What’s important is that we eat the right kinds of fat in the right amounts. Those may be nuts, seeds, fatty fish and full-fat dairy products. While this is important for everyone, it’s crucial for children. Their growing bodies and brains need healthy, nutrient-dense food sources. Low fat is not optimal because it it has been processed or altered in some way. Almost everyone needs more Omega 3 fatty acids in their diets. Omega 3s are found in flax seeds and flax oil, walnuts and wild salmon.

The ‘right’ amount of fat for you can vary depending on your age, height and weight. For the most part apply these simple rules:

  • Always choose something real (grown or raised ethically) vs something made in a factory or lab
  • Choose high quality, unrefined fats (virgin, cold pressed oils for example)
  • Get your fat from a variety of sources

Here’s an ‘Eat this, not that’ list you might want to consider. I am not saying, if you are vegan or vegetarian, you should be eating animal fats. This list is basically to cover a range of different eating styles. The main thing to remember is eating a whole food is always preferable to eating something refined.

  • Butter vs margarine
  • Whole egg vs egg white or egg replacement
  • Whole milk vs skim
  • Homemade salad dressing vs low fat dressing
  • Full fat (unhomogenized, when possible) yogurt vs low fat or 2 per cent versions
  • *Olive, sunflower, flax, pumpkin, safflower, coconut, hemp seed oil vs soybean or corn oil

*Some oils are more suitable for medium and high heat cooking because they are more stable. These include coconut oil, sesame oil and avocado oil.

For a more in-depth explanation on the important role of fats and health, you can take a look at this video by leading health authority Andrew Weil. He has an important message about soybean oil and the importance of ending soy and corn subsidies. Fats that Heal, Fats that Kill by Dr Udo Erasmus is also a good read for anyone interested in fat facts.

And know today is a really great day. That’s because you can finally go to your fridge and throw out all of the weird-tasting low-fat food (with all the weird fillers you can’t pronounce or have never seen growing in a field) that doctors and dietiticians told you would make you healthy and beautiful. (Did you ever really like it anyway?).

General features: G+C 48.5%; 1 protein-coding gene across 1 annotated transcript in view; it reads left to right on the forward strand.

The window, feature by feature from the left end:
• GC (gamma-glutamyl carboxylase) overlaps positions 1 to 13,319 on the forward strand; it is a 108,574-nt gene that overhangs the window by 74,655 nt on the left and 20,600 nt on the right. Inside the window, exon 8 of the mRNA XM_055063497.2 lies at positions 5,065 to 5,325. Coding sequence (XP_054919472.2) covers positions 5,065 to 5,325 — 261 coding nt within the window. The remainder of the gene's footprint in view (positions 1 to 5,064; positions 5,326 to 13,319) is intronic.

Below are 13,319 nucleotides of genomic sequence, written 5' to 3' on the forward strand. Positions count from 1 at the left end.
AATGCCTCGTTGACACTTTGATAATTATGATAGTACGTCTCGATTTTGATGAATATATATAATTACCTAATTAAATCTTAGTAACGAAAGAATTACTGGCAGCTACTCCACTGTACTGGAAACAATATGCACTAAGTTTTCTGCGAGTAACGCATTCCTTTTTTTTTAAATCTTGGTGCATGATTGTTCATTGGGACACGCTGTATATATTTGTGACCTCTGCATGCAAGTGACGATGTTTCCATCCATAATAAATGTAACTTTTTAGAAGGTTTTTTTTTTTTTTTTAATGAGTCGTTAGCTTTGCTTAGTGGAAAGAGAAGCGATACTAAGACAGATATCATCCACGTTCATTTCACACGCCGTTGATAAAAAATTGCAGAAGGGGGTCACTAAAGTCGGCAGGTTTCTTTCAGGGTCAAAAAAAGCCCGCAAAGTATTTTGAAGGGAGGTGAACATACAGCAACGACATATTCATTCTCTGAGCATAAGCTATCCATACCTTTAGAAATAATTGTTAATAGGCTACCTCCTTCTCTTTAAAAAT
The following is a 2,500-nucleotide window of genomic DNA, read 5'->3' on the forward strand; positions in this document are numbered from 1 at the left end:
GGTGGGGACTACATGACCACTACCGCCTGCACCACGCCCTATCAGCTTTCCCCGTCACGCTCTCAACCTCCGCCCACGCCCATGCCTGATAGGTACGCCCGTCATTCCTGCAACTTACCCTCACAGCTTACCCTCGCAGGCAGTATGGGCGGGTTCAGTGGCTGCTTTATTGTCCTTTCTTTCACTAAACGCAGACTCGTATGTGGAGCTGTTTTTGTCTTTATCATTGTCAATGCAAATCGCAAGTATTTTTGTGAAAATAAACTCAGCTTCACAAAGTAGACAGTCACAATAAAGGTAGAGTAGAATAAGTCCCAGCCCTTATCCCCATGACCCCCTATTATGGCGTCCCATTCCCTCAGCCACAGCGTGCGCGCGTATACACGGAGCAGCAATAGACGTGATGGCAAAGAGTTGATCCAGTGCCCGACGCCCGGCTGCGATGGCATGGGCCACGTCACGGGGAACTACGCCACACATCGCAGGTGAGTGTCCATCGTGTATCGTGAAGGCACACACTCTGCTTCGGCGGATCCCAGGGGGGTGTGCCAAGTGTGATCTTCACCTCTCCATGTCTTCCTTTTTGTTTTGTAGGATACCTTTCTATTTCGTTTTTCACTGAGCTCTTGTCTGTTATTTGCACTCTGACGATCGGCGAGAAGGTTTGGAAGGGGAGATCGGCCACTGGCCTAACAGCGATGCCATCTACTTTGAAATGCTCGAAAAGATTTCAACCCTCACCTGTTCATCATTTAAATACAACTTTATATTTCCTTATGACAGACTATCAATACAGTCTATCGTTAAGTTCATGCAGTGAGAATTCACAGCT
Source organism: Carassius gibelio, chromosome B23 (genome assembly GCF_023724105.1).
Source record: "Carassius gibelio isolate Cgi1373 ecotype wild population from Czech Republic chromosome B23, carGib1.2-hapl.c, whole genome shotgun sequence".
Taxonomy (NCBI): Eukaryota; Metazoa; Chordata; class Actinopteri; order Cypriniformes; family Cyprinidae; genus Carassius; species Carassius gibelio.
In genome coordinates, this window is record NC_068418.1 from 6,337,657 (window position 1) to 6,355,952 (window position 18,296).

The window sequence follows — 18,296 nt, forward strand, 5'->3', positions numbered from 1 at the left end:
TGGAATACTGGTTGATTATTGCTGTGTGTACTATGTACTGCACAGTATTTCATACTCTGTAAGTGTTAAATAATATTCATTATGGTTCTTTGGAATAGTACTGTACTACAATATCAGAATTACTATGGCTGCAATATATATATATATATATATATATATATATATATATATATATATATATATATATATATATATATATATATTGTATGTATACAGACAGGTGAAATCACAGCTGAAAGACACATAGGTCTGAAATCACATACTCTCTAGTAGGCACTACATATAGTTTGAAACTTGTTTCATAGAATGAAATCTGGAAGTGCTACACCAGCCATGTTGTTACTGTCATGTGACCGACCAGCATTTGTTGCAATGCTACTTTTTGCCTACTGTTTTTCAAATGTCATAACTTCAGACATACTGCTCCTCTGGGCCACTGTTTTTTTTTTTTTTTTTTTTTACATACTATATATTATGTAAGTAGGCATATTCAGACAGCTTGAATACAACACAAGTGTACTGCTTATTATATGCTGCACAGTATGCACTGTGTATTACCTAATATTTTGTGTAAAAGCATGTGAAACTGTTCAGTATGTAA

Food as medicine

By Adrienne

Let thy Food be thy Medicine and thy Medicine be thy Food.” – Hippocrates

I was recently at my favourite downtown grocery store when I noticed a really cool little chart that talked about the health benefits of certain fruits and veggies. It was such a visual and great way of remembering the powerful healing properties of these foods that I wanted to share it with you as well. Thanks to Jason at Mondragon for passing this on…


A sliced carrot looks like the human eye. The pupil, iris and radiating lines look just like the human eye… And YES, science now shows carrots greatly enhance blood flow to and function of the eyes.

A tomato has four chambers and is red. The heart has four chambers and is red. All of the research shows tomatoes are loaded with lycopene and are indeed pure heart and blood food.

Grapes hang in a cluster that has the shape of the heart. Each grape looks like a blood cell and all of the research today shows grapes are also profound heart and blood vitalizing food.

A Walnut looks like a little brain, a left and right hemisphere, upper cerebrums and lower cerebellums. Even the wrinkles or folds on the nut are just like the neocortex. We now know walnuts help develop more than three (3) dozen neuron-transmitters for brain function.

Kidney beans actually heal and help maintain kidney function and yes, they look exactly like the human kidneys.

Celery, bok choy, rhubarb and many more look just like bones. These foods specifically target bone strength. Bones are 23 per cent sodium and these foods are 23 per cent sodium. If you don’t have enough sodium in your diet, the body pulls it from the bones, thus making them weak. These foods replenish the skeletal needs of the body.

Avocados, eggplant and pears target the health and function of the womb and cervix of the female – they look just like these organs. Today ‘s research shows that when a woman eats one avocado a week, it balances hormones, sheds unwanted birth weight, and prevents cervical cancers. And how profound is this? It takes exactly nine (9) months to grow an avocado from blossom to ripened fruit. There are over 14,000 photolytic chemical constituents of nutrition in each one of these foods (modern science has only studied and named about 141 of them).

Figs are full of seeds and hang in twos when they grow. Figs increase the mobility of male sperm and increase the numbers of Sperm as well to overcome male sterility.